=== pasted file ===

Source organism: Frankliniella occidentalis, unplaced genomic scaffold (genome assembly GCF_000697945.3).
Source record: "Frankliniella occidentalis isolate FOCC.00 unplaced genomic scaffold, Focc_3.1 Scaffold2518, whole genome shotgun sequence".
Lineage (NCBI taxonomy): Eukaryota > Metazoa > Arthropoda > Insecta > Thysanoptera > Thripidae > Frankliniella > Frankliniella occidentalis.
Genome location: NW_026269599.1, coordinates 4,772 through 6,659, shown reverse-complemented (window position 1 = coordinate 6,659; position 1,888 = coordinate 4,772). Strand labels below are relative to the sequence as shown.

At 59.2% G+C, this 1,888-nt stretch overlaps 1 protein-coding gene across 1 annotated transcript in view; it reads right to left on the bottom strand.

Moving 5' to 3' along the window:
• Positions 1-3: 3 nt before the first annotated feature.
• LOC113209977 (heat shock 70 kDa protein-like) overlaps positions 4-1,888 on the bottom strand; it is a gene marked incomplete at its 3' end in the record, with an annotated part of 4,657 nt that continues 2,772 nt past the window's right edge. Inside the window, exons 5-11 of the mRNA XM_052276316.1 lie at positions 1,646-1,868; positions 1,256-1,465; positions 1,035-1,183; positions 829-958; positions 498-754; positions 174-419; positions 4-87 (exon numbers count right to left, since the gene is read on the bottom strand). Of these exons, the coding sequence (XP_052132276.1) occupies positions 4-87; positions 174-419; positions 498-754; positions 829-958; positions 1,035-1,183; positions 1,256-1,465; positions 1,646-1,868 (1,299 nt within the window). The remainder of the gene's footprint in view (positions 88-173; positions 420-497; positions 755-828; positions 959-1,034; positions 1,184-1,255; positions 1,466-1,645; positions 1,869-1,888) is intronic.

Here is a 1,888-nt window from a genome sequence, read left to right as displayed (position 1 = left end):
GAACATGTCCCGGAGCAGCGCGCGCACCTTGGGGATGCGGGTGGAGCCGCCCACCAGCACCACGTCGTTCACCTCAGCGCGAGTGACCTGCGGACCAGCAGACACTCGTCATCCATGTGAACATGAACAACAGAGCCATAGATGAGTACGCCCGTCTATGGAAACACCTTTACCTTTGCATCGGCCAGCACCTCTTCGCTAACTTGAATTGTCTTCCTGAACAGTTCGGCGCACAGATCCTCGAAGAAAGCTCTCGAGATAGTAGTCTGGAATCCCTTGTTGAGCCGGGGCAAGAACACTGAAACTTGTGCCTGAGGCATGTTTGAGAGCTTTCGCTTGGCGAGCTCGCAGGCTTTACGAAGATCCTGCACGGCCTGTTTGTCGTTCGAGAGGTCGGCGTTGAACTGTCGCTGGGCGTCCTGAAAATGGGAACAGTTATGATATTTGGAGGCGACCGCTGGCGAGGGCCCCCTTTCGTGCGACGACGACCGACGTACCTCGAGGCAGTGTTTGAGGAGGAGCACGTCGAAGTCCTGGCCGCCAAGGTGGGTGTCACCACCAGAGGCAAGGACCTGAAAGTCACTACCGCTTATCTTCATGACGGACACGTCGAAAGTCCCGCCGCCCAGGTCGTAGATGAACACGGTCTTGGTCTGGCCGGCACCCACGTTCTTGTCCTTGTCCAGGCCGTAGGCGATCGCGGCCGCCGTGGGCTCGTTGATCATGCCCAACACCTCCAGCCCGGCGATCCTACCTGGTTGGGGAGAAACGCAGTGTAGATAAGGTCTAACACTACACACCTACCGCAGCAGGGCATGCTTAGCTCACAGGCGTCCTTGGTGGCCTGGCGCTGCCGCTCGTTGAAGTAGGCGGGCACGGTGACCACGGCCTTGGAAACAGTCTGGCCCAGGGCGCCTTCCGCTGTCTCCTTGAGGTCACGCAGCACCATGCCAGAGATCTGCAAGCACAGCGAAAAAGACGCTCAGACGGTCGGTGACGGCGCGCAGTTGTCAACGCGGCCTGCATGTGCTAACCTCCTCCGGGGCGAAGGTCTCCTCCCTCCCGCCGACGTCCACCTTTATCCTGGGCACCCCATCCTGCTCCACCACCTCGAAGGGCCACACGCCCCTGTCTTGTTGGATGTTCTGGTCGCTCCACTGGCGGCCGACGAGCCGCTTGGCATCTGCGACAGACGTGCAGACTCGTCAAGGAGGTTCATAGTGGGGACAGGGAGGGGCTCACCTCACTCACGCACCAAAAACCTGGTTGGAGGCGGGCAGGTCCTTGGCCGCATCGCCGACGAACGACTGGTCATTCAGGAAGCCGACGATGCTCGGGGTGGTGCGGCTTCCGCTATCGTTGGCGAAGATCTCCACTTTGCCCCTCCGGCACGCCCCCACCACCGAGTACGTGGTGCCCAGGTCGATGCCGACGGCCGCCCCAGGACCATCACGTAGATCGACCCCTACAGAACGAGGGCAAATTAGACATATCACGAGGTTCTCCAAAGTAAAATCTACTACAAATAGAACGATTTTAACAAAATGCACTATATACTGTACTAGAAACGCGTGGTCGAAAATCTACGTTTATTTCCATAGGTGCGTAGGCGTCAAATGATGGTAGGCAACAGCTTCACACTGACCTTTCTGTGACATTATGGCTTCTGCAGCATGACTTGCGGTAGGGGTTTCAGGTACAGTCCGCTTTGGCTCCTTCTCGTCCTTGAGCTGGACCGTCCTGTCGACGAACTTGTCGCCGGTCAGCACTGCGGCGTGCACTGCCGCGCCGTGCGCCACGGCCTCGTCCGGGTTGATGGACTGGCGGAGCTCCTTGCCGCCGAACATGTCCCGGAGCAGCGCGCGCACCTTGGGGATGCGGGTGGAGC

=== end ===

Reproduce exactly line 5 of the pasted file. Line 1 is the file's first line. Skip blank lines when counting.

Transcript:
At 59.2% G+C, this 1,888-nt stretch overlaps 1 protein-coding gene across 1 annotated transcript in view; it reads right to left on the bottom strand.